Early intervention services should begin shortly after birth to help children with Down syndrome develop to their full potential. These programs offer parents special instruction in teaching their child language, cognitive, self-help, and social skills, and specific exercises for gross and fine motor development. Research has shown that stimulation during early developmental stages improves the child's chances of developing to his or her fullest potential. Continuing education, positive public attitudes, and a stimulating home environment have also been found to promote the child's overall development.

Because children with Down syndrome respond well to their environment, those who receive good medical care and who are included in community activities can attend school, make friends, find work, participate in decisions that affect them, and make a positive contribution to society. Just as in the normal population, there is a wide variation in mental abilities, behavior, and developmental progress in these children. Their level of retardation may range from mild to severe, but most function in the mild to moderate range. Due to these individual differences, it is impossible to predict future achievements of children with Down syndrome.

Because of the range of ability in children with Down syndrome, it is important for families and all members of the school's education team to place few limitations on potential capabilities. It may be effective to emphasize concrete concepts rather than abstract ideas.

Teaching tasks in a step-by-step manner with frequent reinforcement and consistent feedback has been successful. Improved public acceptance of children with disabilities, along with better opportunities for adults with disabilities to live and work independently in the community, has expanded goals for individuals with Down syndrome.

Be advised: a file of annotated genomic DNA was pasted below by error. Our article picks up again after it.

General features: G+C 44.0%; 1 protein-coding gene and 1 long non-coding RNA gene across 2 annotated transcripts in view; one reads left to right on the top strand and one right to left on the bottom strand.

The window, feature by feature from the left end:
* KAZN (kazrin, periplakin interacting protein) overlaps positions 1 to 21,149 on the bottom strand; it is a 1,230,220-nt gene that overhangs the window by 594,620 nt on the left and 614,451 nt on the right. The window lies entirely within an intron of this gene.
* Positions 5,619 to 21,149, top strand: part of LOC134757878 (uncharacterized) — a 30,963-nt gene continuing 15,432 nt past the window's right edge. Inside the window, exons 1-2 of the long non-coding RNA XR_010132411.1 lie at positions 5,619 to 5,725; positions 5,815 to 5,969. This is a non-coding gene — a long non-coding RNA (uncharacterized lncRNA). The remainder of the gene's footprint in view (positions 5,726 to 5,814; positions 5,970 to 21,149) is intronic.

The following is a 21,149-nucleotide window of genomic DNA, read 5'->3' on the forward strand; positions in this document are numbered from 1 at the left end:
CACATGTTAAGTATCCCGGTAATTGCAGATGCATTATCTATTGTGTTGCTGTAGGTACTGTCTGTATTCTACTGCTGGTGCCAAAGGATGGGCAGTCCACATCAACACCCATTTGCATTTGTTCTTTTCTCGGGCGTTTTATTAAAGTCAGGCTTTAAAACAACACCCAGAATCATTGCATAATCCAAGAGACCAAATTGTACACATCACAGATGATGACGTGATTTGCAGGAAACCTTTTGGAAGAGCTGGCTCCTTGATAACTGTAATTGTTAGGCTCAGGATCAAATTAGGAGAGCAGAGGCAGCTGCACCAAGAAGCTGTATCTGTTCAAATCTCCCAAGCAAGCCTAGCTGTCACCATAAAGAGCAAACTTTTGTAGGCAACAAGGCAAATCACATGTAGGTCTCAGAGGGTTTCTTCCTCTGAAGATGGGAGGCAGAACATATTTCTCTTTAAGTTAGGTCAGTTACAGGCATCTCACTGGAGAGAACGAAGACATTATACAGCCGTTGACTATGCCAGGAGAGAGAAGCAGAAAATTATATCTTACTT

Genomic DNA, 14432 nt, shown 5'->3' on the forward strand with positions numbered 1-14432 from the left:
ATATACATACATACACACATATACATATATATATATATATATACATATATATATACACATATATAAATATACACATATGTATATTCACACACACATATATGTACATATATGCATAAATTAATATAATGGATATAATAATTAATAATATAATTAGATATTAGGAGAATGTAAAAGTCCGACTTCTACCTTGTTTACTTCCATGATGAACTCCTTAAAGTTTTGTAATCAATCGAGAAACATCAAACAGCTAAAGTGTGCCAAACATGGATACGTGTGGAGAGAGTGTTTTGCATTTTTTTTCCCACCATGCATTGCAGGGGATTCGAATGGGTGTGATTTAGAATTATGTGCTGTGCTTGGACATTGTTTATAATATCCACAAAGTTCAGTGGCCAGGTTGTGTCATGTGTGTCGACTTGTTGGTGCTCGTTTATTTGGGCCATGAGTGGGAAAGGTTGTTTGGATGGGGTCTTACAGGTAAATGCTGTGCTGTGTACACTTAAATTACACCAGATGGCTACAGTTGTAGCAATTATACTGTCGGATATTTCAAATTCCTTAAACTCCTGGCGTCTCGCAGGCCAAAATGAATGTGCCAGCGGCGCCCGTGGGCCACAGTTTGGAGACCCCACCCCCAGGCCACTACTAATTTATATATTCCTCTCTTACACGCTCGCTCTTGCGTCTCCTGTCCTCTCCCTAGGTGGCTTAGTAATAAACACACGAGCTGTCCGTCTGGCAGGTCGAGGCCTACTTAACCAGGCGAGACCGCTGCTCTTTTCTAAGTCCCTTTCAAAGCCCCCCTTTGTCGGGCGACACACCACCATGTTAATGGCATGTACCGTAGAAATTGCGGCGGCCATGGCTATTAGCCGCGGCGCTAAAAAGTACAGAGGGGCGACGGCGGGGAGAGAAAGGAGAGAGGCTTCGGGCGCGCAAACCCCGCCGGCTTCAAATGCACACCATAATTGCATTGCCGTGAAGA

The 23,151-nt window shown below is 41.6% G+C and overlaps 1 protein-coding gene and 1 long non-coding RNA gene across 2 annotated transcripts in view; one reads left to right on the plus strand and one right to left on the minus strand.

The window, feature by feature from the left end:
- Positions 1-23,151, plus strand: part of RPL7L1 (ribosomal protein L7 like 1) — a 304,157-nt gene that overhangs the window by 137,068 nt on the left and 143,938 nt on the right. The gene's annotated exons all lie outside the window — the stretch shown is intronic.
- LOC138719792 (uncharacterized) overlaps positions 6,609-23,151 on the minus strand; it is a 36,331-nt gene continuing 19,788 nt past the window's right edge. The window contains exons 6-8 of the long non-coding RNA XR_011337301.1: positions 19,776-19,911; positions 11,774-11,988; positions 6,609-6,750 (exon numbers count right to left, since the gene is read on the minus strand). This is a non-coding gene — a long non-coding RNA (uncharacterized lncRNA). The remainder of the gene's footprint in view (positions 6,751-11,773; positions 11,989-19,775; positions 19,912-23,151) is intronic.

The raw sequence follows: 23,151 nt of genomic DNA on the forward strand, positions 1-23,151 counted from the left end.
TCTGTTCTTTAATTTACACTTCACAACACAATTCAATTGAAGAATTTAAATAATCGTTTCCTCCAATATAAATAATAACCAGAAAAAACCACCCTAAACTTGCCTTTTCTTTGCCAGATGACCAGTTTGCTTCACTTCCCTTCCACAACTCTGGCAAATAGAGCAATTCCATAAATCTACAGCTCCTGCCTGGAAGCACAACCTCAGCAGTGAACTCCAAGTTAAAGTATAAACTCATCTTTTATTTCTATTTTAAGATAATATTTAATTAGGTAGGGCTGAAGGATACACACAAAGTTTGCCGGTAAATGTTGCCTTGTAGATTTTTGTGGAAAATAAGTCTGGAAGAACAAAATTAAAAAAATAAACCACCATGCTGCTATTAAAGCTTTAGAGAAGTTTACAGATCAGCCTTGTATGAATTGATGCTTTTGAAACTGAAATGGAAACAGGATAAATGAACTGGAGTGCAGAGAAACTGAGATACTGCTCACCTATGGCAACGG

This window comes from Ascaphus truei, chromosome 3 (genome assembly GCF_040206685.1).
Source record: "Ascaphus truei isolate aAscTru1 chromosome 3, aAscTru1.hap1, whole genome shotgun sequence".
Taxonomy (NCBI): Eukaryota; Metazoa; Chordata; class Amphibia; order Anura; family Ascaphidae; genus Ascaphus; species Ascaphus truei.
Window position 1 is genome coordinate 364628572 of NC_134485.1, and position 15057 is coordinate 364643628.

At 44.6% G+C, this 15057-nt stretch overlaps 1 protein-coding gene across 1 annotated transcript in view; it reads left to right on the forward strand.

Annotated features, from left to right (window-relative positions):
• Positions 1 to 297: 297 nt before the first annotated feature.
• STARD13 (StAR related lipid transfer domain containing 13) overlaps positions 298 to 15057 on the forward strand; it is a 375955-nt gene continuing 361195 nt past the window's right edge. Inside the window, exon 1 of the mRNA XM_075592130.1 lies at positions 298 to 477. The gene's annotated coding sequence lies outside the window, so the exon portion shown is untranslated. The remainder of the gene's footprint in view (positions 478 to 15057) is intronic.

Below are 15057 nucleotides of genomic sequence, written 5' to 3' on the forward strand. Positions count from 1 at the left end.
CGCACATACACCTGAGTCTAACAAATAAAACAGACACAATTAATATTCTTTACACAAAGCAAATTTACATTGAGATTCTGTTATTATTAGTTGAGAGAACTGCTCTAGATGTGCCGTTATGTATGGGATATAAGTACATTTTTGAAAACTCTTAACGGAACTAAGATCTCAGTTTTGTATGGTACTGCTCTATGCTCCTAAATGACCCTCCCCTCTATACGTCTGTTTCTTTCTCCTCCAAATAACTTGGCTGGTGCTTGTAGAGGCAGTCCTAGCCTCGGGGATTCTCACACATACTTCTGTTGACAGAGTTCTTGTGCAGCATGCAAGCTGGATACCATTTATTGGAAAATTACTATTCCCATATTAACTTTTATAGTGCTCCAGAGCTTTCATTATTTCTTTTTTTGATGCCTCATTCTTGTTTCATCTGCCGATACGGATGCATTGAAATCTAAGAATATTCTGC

drowning Drowning is the second leading cause of injury-related death for children aged one through 15 years, accounting for 1,003 deaths in 1998. Boys are more likely than girls to drown, and blacks are more likely to drown than whites. In 1998 black children aged five through 19 years drowned at two-and-a-half times the rate of whites. However, black children aged one through four years had a lower drowning rate than white children, largely because drownings in that age group typically occur in residential swimming pools, which are not as accessible to minority children in the United States.

Children most often drown in swimming pools. According to the U.S. Consumer product Safety Commission, among children younger than five years old, about 320 fatal drownings in 1991 and nearly 2,300 nonfatal near-drownings in 1993 occurred in residential swimming pools. Between 60 percent and 90 percent of drownings among children under age four occur in residential pools; more than half of these occur at the child's own home. Sixty percent fewer drownings occur in inground pools with four-sided isolation fencing than in inground pools without four-sided fencing.

Alcohol use also is involved in between a quarter and half of all adolescent deaths associated with water recreation; it is a major contributing factor in up to half of drownings among adolescent boys.

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